The Strangler's Honeymoon is another instalment in Hakan Nesser's fascinating series of books featuring the now recently retired chief inspector, Van Veeteren. It was first published in 2001, but the Pan Macmillan edition that has just been published marks its first appearance. The translation by Laurie Thompson reads smoothly and well.
I came to this book just after finishing a best-selling example of Eurocrime, a book that seemed to me to tick the 'best-seller' boxes efficiently, but nevertheless had a formulaic feel. I'm clearly in a minority about that book, but suffice to say that I much prefer Nesser's writing. His novels have a quirkiness and unpredictability that makes them seem somehow more lifelike and more meaningful than some other acclaimed European crime fiction.
This story is absolutely first class and had me gripped throughout. The eponymous killer is an intriguing, deeply disturbed man. There are (mainly at the end of the book) one or two examples of the gruesomeness that seems obligatory, and sometimes rather tedious, in many best-sellers about serial killers, but here there is nothiing gratuitous. Nesser makes his characters, and the strange things that many of them do, seem very believable and real. For that reason, the darker scenes in his books don't seem contrived and exploitative in the way that is sometimes the case elsewhere.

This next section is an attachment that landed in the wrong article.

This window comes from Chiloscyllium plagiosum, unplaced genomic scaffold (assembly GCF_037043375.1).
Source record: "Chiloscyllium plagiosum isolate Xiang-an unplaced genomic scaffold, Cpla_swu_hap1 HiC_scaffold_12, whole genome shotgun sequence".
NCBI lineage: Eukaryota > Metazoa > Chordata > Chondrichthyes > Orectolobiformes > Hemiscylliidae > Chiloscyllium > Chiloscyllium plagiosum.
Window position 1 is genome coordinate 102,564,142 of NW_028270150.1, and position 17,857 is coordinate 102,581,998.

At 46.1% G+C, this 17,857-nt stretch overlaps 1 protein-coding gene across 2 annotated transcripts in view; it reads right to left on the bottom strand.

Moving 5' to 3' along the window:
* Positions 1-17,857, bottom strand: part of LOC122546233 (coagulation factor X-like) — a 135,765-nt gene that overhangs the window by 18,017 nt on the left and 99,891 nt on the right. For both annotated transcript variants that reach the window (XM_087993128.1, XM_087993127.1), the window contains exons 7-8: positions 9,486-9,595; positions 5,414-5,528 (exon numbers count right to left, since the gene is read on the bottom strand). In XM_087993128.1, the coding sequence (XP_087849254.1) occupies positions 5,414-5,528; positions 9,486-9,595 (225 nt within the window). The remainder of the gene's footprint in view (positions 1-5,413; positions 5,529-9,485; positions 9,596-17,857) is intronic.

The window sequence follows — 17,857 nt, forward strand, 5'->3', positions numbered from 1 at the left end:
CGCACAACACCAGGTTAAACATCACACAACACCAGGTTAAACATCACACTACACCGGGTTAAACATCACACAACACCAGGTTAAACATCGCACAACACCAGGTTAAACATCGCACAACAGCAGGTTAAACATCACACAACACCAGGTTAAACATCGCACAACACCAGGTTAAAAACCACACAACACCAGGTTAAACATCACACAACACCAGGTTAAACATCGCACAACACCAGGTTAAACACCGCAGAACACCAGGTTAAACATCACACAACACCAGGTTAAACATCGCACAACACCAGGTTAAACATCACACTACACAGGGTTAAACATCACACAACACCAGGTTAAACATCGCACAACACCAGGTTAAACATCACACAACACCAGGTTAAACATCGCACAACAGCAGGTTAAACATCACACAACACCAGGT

I enjoyed the twists and turns of the storyline,the dabs of humour, and also the interplay of the characters - Nesser brings them all to life. There was a very nice clue, involving an imaginary Golden Age novel, that I enjoyed and felt more could have been made of, but this was only one of countless appealing touches. I've enjoyed all the Nesser books I've read, and this one might just be the most entertaining of all.